Hreflang tags and what you need to know

Hreflang is an HTML attribute used to specify the language and geographical targeting of a webpageIf you have multiple versions of the same page in different languages (as Wagamama does), you can use the hreflang tag to tell search engines like Google about these variations. This helps them to serve the correct version of the URL to users.

Published by 

Pavel Scutari


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Recently we’ve been discussing hreflang tags and their importance for clients’ international SEO, where brands have multiple forms of the same content targeting different countries or languages. Today we’re taking you along for a ride as we walk you through correct hreflang implementation.

What is hreflang?

Hreflang is an HTML attribute used to specify the language and geographical targeting of a webpage. If you have multiple versions of the same page in different languages, you can use the hreflang tag to tell search engines like Google about these variations. This helps them to serve the correct version of the URL to users.

Hreflang syntax explained:

Hreflang tags use a simple and consistent syntax to denote a page’s geo location. Below is an example of how a typical hreflang tag looks:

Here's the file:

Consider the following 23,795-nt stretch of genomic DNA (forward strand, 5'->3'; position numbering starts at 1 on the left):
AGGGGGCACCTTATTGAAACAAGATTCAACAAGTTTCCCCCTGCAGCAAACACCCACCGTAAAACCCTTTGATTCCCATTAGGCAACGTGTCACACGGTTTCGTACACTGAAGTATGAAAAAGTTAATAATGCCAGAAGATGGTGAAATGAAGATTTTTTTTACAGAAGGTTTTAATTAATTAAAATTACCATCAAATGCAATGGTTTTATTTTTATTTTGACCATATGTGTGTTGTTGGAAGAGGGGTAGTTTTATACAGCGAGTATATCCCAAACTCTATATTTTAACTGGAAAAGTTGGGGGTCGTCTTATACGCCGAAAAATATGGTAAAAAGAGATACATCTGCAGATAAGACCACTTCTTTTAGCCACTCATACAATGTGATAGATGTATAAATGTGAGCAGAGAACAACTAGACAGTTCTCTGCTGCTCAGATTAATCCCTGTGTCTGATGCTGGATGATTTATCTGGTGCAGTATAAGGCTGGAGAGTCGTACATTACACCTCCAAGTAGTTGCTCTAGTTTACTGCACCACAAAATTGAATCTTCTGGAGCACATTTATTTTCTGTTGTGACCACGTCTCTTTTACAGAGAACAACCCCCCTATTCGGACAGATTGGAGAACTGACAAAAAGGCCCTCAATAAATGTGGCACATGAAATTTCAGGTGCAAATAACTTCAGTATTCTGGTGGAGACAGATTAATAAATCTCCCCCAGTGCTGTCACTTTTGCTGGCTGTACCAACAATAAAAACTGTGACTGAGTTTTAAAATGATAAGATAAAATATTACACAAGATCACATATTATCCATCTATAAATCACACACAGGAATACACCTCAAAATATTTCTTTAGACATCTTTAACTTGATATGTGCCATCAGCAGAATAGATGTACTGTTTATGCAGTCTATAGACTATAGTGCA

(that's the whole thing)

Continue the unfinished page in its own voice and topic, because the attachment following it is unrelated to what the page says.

<link rel=”alternate” hreflang=”xxAB” href=”” />

Breaking it down, here’s what each part of that code means:

  1. link rel=“alternate”: here you’re telling search engines the link in this tag is an alternative version of this page.
  2. hreflang=“xx”: this is saying the link is an alternative because it’s in a different language, with xx referencing the code for the select language (“en” for English, for example).
  3. AB : this references the geographical region the page is targeting (“GB” for United Kingdom or “US” for United States, for example).
  4. href=“”: Finally, you reference the URL where this alternate page can be found.

Using this, here’s how an ‘about us page’ would look like on a page written in English, intended for an audience in the UK:

<link rel=”alternate” hreflang=”enGB” href=”” />

How to construct Hreflang tags

Constructing a hreflang tag is a simple process. Once you know how each part of the tag functions, the next step is to look up the codes for your chosen language and country in the list of valid hreflang codes. You’ll then populate your tag with the appropriate code. And repeat.

To make identifying relevant codes easier, there are dedicated hreflang sites that help developers with the task.

We mentioned what a hreflang tag for about us page would look like for the UK:

<link rel=”alternate” hreflang=”en-GB” href=”” />

A German hreflang tag for the ‘about us page’ would look like this: 

<link rel=”alternate” hreflang=”de-DE” href=”” />

Whilst a Spanish hreflang tag for that page would look like this:

<link rel=”alternate” hreflang=”es-ES” href=”” />

The basics of Hreflang implementation

There are a couple of rules that need to be followed to ensure your site adopts best practices for hreflang implementation. These rules are: